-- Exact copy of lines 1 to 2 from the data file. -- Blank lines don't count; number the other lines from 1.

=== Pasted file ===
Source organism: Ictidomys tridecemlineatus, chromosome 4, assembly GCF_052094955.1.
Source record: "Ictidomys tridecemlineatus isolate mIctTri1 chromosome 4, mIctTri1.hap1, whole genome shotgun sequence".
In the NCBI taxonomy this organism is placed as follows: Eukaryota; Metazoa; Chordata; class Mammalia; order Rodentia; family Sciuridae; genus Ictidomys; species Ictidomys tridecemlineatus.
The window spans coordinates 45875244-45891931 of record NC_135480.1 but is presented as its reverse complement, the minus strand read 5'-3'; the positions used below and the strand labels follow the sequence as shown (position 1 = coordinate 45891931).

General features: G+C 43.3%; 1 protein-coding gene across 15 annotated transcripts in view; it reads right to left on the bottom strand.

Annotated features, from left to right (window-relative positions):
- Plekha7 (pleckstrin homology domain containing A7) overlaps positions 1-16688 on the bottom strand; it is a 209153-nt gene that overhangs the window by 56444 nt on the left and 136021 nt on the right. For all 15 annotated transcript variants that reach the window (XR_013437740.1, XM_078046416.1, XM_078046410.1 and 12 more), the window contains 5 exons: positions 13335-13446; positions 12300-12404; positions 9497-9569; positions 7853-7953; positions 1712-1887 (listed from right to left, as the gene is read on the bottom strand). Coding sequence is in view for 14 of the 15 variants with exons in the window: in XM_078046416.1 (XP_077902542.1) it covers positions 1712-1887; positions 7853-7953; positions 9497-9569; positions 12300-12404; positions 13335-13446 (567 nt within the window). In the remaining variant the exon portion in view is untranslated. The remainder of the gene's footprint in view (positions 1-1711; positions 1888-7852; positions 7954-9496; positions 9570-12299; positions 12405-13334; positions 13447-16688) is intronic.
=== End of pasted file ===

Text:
Source organism: Ictidomys tridecemlineatus, chromosome 4, assembly GCF_052094955.1.
Source record: "Ictidomys tridecemlineatus isolate mIctTri1 chromosome 4, mIctTri1.hap1, whole genome shotgun sequence".